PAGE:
Theatre Review: COLLAPSIBLE is for anyone who has ever felt like a stranger in their own skin

Close up view of a woman applying makeup into the lens of a camera. Her face is illuminated by a spotlight.
Janet Anderson. Photo: Phil Erbacher

Described as a “coming-of-age comedy-drama”, COLLAPSIBLE, at the Old Fitz Theatre in Sydney’s Woolloomooloo, explores identity and that all too familiar feeling of being completely lost. Written by Margaret Perry and directed By Zoë Hollyoak and Morgan Moroney, this one woman play centres on Essie (Janet Anderson). She’s lost her job, her girlfriend and, as the play progresses, her grasp on reality.

We see Essie desperately attempt to discover who she really is by meeting up with those she believes know her the best – her closest friend, her dad, sister, an old work colleague – and she asks them all the same thing: what word would you use to describe me?

On paper it’s a simple question, but it’s one loaded with meaning and as such one that is difficult for her friends and family to answer. When they do – with beige responses such as ‘smart’ and ‘bubbly’ – Essie records these in her notebook.

A woman sits in a chair on a stage, pointing directly at the camera. On the wall behind her is a projection of her pointed finger.

We also see these people in her life ask the surprisingly complicated question “how are you?“, said with trepidation and fear of the response. When she says that she’s fine and looking for a new job, there is relief and an almost patronising smugness that they can pat themselves on the back for being a good person for asking. As anyone who has experienced a mental illness would know, there is a difference between asking and caring.

There’s interesting commentary on how we often use the internet to tell us who we are too – after all, who hasn’t done a Buzzfeed quiz to find out which Marvel superhero you are or which Sex & the City character you’re most like? But COLLAPSIBLE questions what happens when this is used to truly define you.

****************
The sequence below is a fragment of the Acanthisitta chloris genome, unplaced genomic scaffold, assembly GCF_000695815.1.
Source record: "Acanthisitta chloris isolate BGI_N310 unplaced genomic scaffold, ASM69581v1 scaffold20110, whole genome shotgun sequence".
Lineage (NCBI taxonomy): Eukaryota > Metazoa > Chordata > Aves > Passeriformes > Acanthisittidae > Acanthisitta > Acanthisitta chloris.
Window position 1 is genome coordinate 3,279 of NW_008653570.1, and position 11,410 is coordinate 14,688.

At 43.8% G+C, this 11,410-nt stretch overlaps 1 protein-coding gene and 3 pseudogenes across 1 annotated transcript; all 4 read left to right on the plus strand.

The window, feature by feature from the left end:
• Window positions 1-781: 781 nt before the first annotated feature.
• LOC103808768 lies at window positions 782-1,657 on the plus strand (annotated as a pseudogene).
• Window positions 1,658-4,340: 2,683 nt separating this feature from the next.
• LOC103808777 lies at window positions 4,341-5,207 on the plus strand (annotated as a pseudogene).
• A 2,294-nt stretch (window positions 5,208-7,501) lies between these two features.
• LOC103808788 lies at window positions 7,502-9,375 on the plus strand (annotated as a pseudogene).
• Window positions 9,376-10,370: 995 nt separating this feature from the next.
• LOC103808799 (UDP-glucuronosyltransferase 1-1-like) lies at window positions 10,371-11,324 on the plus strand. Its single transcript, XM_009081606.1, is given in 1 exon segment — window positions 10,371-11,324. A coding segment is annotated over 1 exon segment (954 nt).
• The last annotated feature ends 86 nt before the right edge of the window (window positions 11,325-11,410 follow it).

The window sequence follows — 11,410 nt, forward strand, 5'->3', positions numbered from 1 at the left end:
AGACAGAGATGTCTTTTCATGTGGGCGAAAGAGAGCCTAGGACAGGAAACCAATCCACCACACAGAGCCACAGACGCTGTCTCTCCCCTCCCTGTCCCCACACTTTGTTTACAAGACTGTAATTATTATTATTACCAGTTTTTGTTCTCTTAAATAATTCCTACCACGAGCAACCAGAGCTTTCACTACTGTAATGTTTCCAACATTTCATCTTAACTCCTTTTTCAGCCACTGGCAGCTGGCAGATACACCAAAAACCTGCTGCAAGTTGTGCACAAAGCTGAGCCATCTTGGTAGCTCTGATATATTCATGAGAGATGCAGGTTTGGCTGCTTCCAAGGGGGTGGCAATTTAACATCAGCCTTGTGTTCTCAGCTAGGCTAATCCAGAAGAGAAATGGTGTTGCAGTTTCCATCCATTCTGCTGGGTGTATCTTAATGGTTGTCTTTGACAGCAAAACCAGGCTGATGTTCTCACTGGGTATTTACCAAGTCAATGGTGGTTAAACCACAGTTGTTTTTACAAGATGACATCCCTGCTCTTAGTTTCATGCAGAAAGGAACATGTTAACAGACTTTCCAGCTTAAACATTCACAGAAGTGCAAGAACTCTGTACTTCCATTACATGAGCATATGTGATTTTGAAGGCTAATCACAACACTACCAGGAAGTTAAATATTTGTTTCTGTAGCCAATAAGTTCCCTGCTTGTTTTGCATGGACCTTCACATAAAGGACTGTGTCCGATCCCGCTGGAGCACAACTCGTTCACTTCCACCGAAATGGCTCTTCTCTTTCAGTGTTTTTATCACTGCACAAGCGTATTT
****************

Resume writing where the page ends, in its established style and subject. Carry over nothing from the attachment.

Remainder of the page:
Janet Anderson is incredible as Essie, truly embodying each character she adopts, delivering a unique and memorable performance. In particular, her portrayal as the ‘creative’ employer whom she interviews with, is comedic gold. It is no small task to jump between so many different personalities and be able to make the audience believe you are that person. Anderson achieves this solely based on facial expressions, language and physicality, and it is seamless.

A woman holds a camera up to her face. Projected on the wall behind her is the close up view of her eyes.
Janet Anderson. Photo: Phil Erbacher

She’s aided significantly through the use of technology, camera work and projections. Blurring the lines between theatre and performance art, COLLAPSIBLE skilfully utilises various camera angles and visual techniques to enhance the characterisation – and it works beautifully. It is fascinating how a different angle and varying lighting can drastically alter perception. Credit needs to be given to the behind-the-scenes operators who managed the entire technical production without detracting from the performance on stage.

COLLAPSIBLE is both a serious and satirical investigation into what happens when you completely disconnect from yourself. If you aren’t connected to yourself – if you don’t feel ‘real’ – it becomes almost impossible to connect to others. But as we learn, the answer rarely lies externally, such as on the internet or in the opinions of others – it’s usually deep inside yourself. That part of you that feels like a chair – not a strong, hard wood chair, but a light, collapsible one.


COLLAPSIBLE will run until 1 April 2023 at the Old Fitz Theatre. For tickets and more info head to the Red Line Productions website.

Reviewer attended performance on 15 March 2023.